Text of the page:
SUPCOM0356

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About SUPCOM0356

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  1. Here’s a question: do we actually think Aegon will manage to take the Iron Throne? Supposing he does rally lords to his banner, which is likely since I’m sure most were not disloyal to House Targaryen necessarily, everyone just knew the Mad King was...well Mad...and supported Robert 1) due to his claim to the throne being tied to having some Targaryen blood and 2) the realm probably preferred peace with the Baratheon king to more war. Do we think that Aegon will be able to claim the Iron Throne before Dany returns to Westeros? Or will he even be successful in gaining enough support to take it at all in the first place? He certainly does have some obstacles to overcome. Though I must admit on a personal note, the prospect of a Dance of Dragons 2.0 does seem rather exciting (much more so than the horrendous tailspin that the TV show has taken the end of the series down in, at any rate)!
  2. Actually i dont think we really disagree then. I’d personally say you’re probably right that the killing of the entire family probably goes well beyond the letter of the law (and that’s probably true in almost any case). But there’s definitely a legal framework for, as you said, some kind of action even if what Tywin did was unreasonable he still was likely in the right of taking some action initially and it wasn’t completely the liege House just doing whatever they wanted. And its Tywin’s pushing the letter of the law that made him dangerous because even if he went beyond the letter of the law he still had some basis in the legal framework of the realm. Which, i think, would be in keeping with his character: twisting the legal framework to suit his will while at the same time asserting it to protect himself against that same legal framework. Absolutely true. I’d say them being cautious and not immediately responding to whoever claims to be the “Lord of the Week” could actually be likely, and perhaps if this is what’s meant be “rebellion” then I could surely see that as a realistic possibility.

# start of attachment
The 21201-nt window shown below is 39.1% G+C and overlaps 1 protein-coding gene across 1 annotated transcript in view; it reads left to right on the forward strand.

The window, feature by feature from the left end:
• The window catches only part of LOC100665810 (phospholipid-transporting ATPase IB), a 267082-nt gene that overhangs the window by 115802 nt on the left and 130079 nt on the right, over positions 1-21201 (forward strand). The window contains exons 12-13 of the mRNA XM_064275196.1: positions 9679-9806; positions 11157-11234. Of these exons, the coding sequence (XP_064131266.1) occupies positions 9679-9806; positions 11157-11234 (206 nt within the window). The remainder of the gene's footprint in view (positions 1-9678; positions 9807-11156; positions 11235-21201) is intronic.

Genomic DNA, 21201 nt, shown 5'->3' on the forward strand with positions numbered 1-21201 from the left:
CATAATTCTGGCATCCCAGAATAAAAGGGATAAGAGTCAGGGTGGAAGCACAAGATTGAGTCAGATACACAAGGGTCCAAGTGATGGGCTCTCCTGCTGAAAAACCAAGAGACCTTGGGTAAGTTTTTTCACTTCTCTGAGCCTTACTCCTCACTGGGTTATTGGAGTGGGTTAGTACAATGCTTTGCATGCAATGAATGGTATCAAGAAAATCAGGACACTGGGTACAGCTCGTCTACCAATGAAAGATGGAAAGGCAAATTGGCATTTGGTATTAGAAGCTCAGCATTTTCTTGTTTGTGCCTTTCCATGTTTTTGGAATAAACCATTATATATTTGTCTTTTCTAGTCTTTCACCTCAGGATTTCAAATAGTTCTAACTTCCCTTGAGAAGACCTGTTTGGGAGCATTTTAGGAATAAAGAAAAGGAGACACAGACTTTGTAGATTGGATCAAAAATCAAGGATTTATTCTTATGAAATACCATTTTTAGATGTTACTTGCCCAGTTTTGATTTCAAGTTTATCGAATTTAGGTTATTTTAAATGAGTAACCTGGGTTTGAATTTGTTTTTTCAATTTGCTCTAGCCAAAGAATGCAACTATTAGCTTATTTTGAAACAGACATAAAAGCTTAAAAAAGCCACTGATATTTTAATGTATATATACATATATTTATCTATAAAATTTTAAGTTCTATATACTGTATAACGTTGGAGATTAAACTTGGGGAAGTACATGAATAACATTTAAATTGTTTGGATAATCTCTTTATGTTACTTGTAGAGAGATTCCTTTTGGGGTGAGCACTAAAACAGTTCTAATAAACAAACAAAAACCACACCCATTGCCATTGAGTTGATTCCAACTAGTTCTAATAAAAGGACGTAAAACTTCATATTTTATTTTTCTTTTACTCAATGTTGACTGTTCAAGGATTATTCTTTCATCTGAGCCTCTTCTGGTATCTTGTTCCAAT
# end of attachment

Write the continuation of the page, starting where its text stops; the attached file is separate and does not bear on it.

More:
3. Can someone explain to me why D&D made the Lannister gold mines empty and conflated the debt of the Iron Throne/Crown with the debt of House Lannister? I'm pretty sure I've read that GRRM has said explicitly that the gold mines in the books are alive and well. Also, the Crown is actually in debt to House Lannister. I think I recall Kevan even making a comment about paying the Iron Bank off with Lannister gold on behalf of the crown. Was it just to give Jaime a reason later on to need to attack Highgarden and take their gold? Or was it just because D&D couldn't understand how the Crown could be in debt when the Lannisters had a bunch of money? I have a great many other things that irked me, but this one has been on my mind for awhile, just curious what others think about this and other random unnecessary changes to the story between the show and the books.
  4. I think some variation of this is far more plausible than the Westermen out right attempting to rebel against House Lannister. I could definitely see some vassals houses or a cadet branch of the family try to assert some degree of control over them. With Tywin and Kevan gone, and us not knowing for sure what role Cersei will play now that the Tyrell's control King's Landing, I would imagine that it'd be plausible that some internal political struggles take place within the Westerlands and House Lannister itself, but rebellion I find to be unlikely. Do you really think this could happen? With Cersei and Jaime still alive I find it hard to believe that the Westermen would turn their cloaks that easily. Yes, Jaime is a maimed member of the Kingsguard but he's still Tywin's son and is now basically the only Lannister left with any clout. Now, if Daenerys has time to unleash dragons on any part of Westeros, then it might be possible. I'm still not quite sold on open rebellion from Westerlands lesser houses just yet though. If nothing else, I'd think that the growing strength of the Tyrells, the murder of Tywin and Kevan in King's Landing (both supposedly at the hands of Tyrion), and if Tyrion shows up helping the Targaryens, I'd think the Westerlands would be more likely to unite in hatred over their precarious position which is mostly due to "the Imp," at least in their minds. No?